Yellen: Congress Has Two Weeks to Fix Debt Ceiling or US Will Go Into a Recession
Treasury Secretary Janet Yellen issued another stark warning on Tuesday, saying the U.S. economy would go into a recession if Congress doesn’t do something about the debt ceiling within the next two weeks and help the government avoid defaulting on its debts.
For now, the U.S. Treasury Department is using “extraordinary measures” to pay bills, CNBC reported, and has been since hitting the last debt ceiling in late July. But that strategy will only work for so long, and Yellen has warned that the government will no longer be able to pay its bills on or about Oct. 18.
“I do regard Oct. 18 as a deadline,” Yellen told CNBC. “It would be catastrophic to not pay the government’s bills, for us to be in a position where we lacked the resources to pay the government’s bills.”
“I fully expect it would cause a recession as well,” she continued.
A recession would not only put an end to the economic momentum that began earlier this year as COVID-19 restrictions eased, but it would also send the economy in the opposite direction.
As previously reported by GOBankingRates, the National Bureau of Economic Research defines a recession as a “significant decline in economic activity,” normally visible in production, employment and other indicators. Although recessions are a normal part of the economic cycle, falling into one now — after nearly 20 months of economic uncertainty, business closures and lost jobs due to the pandemic — would have a particularly negative impact.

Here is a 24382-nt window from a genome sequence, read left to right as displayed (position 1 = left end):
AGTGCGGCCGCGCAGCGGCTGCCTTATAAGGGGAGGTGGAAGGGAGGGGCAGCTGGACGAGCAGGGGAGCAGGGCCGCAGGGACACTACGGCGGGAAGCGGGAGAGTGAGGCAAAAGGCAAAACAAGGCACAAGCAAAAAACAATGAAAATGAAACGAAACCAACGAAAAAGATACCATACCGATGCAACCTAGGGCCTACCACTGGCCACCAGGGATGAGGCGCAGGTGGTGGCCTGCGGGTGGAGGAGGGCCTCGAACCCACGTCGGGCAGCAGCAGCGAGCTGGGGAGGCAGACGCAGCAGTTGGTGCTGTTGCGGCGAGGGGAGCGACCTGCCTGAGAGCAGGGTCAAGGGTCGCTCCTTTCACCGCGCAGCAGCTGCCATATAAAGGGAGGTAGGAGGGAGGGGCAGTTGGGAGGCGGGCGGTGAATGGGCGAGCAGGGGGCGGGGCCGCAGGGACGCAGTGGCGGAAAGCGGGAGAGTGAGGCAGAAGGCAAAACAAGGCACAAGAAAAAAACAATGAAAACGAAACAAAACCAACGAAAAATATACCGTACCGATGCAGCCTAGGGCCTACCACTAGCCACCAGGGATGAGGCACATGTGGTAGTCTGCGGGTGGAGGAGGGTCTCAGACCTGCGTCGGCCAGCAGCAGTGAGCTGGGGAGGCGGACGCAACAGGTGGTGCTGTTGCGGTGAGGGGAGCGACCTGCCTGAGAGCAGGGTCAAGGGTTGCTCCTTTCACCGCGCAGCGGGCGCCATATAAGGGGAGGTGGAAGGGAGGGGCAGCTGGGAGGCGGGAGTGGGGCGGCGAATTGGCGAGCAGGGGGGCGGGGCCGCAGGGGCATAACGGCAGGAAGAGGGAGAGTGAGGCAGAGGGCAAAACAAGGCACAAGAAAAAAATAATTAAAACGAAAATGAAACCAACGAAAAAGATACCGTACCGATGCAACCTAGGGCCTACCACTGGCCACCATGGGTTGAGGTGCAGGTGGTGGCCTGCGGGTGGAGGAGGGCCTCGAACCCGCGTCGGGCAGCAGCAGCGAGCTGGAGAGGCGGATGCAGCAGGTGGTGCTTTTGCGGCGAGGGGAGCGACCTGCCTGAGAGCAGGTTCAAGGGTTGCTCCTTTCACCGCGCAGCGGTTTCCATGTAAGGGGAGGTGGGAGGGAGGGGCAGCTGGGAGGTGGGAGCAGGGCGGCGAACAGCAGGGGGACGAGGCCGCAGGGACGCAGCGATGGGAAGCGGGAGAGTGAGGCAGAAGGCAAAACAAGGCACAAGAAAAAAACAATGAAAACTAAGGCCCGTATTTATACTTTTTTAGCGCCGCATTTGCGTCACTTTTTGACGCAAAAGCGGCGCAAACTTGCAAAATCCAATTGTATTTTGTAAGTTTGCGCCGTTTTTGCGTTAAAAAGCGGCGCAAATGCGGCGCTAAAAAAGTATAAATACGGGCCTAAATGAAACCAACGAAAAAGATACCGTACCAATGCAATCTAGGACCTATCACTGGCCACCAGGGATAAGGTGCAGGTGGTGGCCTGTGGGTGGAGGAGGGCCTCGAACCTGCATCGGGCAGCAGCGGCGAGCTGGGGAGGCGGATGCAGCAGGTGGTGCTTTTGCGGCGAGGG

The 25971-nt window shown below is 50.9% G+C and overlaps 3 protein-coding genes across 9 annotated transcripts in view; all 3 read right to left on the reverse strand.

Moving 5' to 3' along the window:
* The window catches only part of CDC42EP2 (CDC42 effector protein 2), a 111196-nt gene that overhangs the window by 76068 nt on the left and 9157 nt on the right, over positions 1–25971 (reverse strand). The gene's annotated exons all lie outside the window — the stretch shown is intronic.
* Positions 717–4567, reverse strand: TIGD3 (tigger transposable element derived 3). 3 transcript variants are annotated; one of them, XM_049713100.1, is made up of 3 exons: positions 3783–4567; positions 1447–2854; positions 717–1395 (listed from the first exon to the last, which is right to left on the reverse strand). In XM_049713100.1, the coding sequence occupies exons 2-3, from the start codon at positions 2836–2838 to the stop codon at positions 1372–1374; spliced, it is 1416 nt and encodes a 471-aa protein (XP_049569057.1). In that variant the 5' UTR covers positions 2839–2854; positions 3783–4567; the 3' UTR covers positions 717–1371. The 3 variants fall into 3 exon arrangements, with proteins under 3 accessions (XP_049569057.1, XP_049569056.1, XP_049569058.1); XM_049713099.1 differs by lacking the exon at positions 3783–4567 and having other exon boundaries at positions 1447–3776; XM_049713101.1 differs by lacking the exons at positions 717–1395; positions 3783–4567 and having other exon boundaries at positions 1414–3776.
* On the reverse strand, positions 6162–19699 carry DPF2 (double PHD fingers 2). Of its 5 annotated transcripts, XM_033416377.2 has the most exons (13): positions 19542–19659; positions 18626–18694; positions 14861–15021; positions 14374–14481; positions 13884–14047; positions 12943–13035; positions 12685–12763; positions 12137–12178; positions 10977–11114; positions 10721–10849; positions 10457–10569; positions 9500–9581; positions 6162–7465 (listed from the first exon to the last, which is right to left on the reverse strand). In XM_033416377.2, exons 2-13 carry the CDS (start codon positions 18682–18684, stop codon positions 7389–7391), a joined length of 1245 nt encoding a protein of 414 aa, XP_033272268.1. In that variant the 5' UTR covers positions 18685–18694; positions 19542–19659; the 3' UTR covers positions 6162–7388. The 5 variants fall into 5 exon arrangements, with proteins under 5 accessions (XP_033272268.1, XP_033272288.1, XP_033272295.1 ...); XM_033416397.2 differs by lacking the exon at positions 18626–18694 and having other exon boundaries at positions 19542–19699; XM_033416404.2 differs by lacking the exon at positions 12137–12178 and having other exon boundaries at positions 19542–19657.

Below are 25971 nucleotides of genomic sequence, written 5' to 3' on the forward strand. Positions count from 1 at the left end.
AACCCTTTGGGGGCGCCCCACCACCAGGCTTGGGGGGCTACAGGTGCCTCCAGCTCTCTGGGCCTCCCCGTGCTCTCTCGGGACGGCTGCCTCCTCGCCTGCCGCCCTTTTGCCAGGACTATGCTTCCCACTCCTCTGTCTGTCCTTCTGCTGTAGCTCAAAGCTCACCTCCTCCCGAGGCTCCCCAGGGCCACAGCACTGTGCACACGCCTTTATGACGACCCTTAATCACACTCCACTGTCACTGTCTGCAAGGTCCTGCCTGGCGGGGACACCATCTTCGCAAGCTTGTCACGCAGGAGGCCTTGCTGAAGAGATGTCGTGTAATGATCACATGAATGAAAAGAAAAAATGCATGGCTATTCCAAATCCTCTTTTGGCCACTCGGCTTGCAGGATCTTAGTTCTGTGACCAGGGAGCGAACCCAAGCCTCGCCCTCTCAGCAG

President Joe Biden on Monday urged Congress to raise the debt limit this week to avoid economic catastrophe, according to GOBankingRates, but so far Congressional Democrats and Republicans have not been able to reach a happy middle ground. Failing to do might set off any number of negative events, including a spike in interest rates, doubts about the U.S. government’s ability to pay its bills and the possibility that some federal services will have to be suspended or limited.
Still, some financial experts hold out hope that something will be done to avoid a debt-ceiling disaster.
“Our base case remains that the debt ceiling will be suspended again in time to prevent a default, and likely until after the 2022 midterm elections,” Lauren Goodwin, an economist and portfolio strategist at New York Life Investments, said in a statement to GOBankingRates. “Ultimately, we see the debt ceiling debacle as an event risk which should do little to impact the broader fundamental environment.”
Scott Knapp, chief market strategist at CUNA Mutual Group, called the debt ceiling debate “a low-risk event” that financial markets have “mostly ignored” in the past.
“That will likely be true this time as well in spite of the somewhat apocalyptic rhetoric being used to describe the possible fallout,” he shared with GOBankingRates.
More From GOBankingRates
More From GOBankingRates